• Georgian chicken with walnut sauce and hot grated beetroot

    • jammydodger on December 01, 2014

      Delicious. This made a perfect (and slightly unusual) Sunday lunch. We left out the Marigold flowers, and served it with couscous and steamed spinach. It was very simple, but probably not a recipe I would attempt without a multiple bowl food processor, as there's a lot of stuff to be whizzed up (the sauce for the beetroots), ground (the walnut sauce) and grated (the cooked beetroot). Three separate processes, three separate processor bowls, so no washing up. But then, I'm lazy.

  • Lamb with Kurdish rhubarb and split peas

    • vickster on July 13, 2014

      Tonight I made Lamb with Kurdish Rhubarb and Split Peas. My motivation was that I had purchased some loin lamb chops, and I have rhubarb in the garden. It was a delicious dish — very different than anything I have ever had. My husband said the same thing. Actually, I could have stopped before the step adding tomatoes and had a delicious sauce. I will eat the leftover with some kind of grain, as Diana Henry suggests, and that should be very good as well.

  • Braised venison and beetroot with horseradish

    • e_ballad on June 29, 2017

      This was ok & was a nice comforting dish, but we prefer other venison casseroles that have a bit more going on.

  • Black bread

    • sharifah on July 14, 2014

      Delicious!! The recipe has a few initial steps to prepare and a lot of waiting, so you do need time to make it. But it is SO worth it, it made the house smell like caramel and came out of the oven very dark, crusty on the outside and soft and gooey inside probably because of the carrots. I couldn't stop eating it. Will be making another one, very soon!

    • Zosia on January 18, 2015

      I was pleasantly surprised by this bread; it was quite easy to make and was very flavourful with a soft, moist crumb. Adapted from a Dan Lepard recipe, the only difficulty was making a smooth paste of rye flour and boiling water. Next time I'll add the flour to cold water before cooking as per the original recipe. I made 11 buns, 100g each, to serve with the Scandi Salmon Burgers.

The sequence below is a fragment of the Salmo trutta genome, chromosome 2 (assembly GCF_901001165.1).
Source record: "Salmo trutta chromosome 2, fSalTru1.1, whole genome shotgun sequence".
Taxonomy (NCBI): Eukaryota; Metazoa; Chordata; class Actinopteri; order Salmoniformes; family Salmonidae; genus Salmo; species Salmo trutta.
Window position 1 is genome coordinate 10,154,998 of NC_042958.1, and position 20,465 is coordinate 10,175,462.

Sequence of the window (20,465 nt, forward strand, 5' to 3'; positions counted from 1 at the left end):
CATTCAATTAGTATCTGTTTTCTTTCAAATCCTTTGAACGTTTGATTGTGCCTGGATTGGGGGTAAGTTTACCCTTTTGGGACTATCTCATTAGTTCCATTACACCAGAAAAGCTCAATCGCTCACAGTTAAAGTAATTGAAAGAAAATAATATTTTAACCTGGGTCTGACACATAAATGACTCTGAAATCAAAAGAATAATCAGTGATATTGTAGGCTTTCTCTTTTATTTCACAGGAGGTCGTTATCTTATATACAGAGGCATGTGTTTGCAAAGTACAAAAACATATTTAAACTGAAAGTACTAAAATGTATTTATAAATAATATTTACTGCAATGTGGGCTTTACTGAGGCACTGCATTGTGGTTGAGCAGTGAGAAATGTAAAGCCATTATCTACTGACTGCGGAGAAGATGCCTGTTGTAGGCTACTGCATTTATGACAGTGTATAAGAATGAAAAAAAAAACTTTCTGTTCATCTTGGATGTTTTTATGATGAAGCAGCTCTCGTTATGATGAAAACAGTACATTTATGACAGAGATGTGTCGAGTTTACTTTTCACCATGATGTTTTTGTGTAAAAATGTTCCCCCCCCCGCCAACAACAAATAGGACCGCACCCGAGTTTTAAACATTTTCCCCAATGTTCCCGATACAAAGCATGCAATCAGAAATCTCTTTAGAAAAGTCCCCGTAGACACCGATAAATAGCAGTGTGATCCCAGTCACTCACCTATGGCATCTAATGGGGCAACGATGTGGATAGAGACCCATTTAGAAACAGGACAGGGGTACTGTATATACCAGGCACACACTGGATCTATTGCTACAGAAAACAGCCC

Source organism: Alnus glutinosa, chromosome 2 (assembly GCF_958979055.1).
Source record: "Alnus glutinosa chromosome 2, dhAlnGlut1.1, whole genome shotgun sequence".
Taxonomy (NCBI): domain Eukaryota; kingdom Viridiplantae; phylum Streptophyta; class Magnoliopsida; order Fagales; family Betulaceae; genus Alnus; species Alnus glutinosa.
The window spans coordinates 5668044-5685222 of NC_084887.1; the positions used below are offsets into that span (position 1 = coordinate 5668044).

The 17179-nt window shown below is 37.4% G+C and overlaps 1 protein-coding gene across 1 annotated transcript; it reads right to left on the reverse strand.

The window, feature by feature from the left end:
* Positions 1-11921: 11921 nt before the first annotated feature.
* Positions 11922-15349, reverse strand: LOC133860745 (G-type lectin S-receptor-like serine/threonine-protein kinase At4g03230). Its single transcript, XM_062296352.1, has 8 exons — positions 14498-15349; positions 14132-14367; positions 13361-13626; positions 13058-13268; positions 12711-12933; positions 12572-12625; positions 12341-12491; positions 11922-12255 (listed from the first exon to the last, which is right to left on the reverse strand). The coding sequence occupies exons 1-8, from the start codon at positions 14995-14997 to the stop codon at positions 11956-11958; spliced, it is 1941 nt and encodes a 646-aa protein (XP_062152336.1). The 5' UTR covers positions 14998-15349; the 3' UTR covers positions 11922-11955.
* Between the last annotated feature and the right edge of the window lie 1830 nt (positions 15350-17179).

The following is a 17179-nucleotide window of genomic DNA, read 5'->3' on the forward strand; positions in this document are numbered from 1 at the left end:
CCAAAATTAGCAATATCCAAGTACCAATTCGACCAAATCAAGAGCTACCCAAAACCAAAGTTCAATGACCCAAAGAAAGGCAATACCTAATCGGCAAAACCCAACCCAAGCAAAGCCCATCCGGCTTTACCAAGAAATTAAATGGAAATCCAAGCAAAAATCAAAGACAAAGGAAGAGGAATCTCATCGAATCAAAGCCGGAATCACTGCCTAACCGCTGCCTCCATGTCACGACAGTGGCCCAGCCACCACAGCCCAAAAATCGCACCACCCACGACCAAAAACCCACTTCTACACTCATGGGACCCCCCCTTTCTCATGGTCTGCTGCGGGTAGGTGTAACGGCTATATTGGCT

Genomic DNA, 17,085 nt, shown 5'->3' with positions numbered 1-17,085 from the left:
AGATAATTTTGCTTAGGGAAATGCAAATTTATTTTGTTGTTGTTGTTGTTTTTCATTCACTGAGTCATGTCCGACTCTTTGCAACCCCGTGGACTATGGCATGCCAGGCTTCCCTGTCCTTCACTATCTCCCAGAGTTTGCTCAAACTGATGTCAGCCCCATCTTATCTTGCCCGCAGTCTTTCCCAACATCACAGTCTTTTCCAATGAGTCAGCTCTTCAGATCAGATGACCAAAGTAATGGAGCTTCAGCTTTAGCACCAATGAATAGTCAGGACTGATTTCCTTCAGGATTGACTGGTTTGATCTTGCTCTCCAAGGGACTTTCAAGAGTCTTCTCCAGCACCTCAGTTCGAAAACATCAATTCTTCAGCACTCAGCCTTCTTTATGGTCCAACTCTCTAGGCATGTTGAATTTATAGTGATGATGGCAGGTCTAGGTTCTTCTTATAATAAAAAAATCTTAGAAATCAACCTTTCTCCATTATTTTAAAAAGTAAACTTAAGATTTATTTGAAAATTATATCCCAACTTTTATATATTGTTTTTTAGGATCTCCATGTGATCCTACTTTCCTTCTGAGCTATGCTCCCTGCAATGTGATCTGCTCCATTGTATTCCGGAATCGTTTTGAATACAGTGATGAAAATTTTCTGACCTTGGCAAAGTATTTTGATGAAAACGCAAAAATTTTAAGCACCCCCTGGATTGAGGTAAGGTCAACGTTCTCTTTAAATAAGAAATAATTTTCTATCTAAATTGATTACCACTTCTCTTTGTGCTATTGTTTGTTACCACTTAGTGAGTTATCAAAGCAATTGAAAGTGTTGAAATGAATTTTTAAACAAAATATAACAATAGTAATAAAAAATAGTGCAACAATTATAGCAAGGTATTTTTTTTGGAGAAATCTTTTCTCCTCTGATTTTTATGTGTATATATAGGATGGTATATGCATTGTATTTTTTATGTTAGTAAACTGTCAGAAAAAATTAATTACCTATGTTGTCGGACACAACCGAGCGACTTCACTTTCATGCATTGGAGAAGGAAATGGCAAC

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Reviews about this book

  • Food52 by Alexandra Guarnaschelli

    The 2015 Piglet Tournament of Cookbooks vs. Maria Elia's Smashing Plates

    Full review
  • The Montreal Gazette

    A Change of Appetite emphasizes healthy eating by telling readers what they can eat instead of what they can’t, drawing us to cuisines where eating well is an everyday affair.

    Full review
  • Los Angeles Times

    Hey, you don’t get a recommendation much better than Yotam Ottolenghi’s quote, “Everything Diana Henry cooks I want to eat,” on the book’s cover. I’d follow Henry almost anywhere.

    Full review
  • New York Times by Melissa Clark

    ...if you didn’t know they were supposed to be good for you, it would never cross your mind. In every one I tried, the flavors sparkled, the colors on the plate glowed, the dishes truly satisfied.

    Full review
  • New York Times by Melissa Clark

    ...if you didn’t know they were supposed to be good for you, it would never cross your mind. In every one I tried, the flavors sparkled, the colors on the plate glowed, the dishes truly satisfied.

    Full review
  • The Splendid Table by Melissa Clark

    Read an interview with Diana Henry regarding 'A Change of Appetite'

    Full review
  • The Telegraph

    ...a collection of seasonal recipes based around two Henry mantras: food should be 'accidentally healthy’ (ie, delicious comes first); and eating should be 'considered’ ie, find out...'bad’ or 'good’

    Full review
  • ISBN 10 1845337840
  • ISBN 13 9781845337841
  • Linked ISBNs
  • Published Mar 03 2014
  • Format Hardcover
  • Page Count 336
  • Language English
  • Countries United Kingdom
  • Publisher Octopus Publishing Group
  • Imprint Mitchell Beazley

Publishers Text

What happened when one of today's best-loved food writers had a change of appetite? Here are the dishes that Diana Henry created when she started to crave a different kind of diet - less meat and heavy food, more vegetable-, fish- and grain-based dishes - often inspired by the food of the Middle East and Far East, but also drawing on cuisines from Georgia to Scandinavia. Curious about what 'healthy eating' really means, and increasingly bombarded by both readers and friends for recipes that are 'good for you', Diana disocovered a lighter, fresher way of eating. From a Cambodian salad of prawns, grapefruit, toasted coconut and mint or North African mackerel with cumin to blood orange and cardamom sorbet, the magical dishes in this book are bursting with flavour, goodness and colour. Peppering the recipes is Diana's inimitable writing on everything from the miracle of broth to the great carbohydrate debate. Above all, this is about opening up our palates to new possibilities. There is no austerity here, simply fabulous food which nourishes body and soul.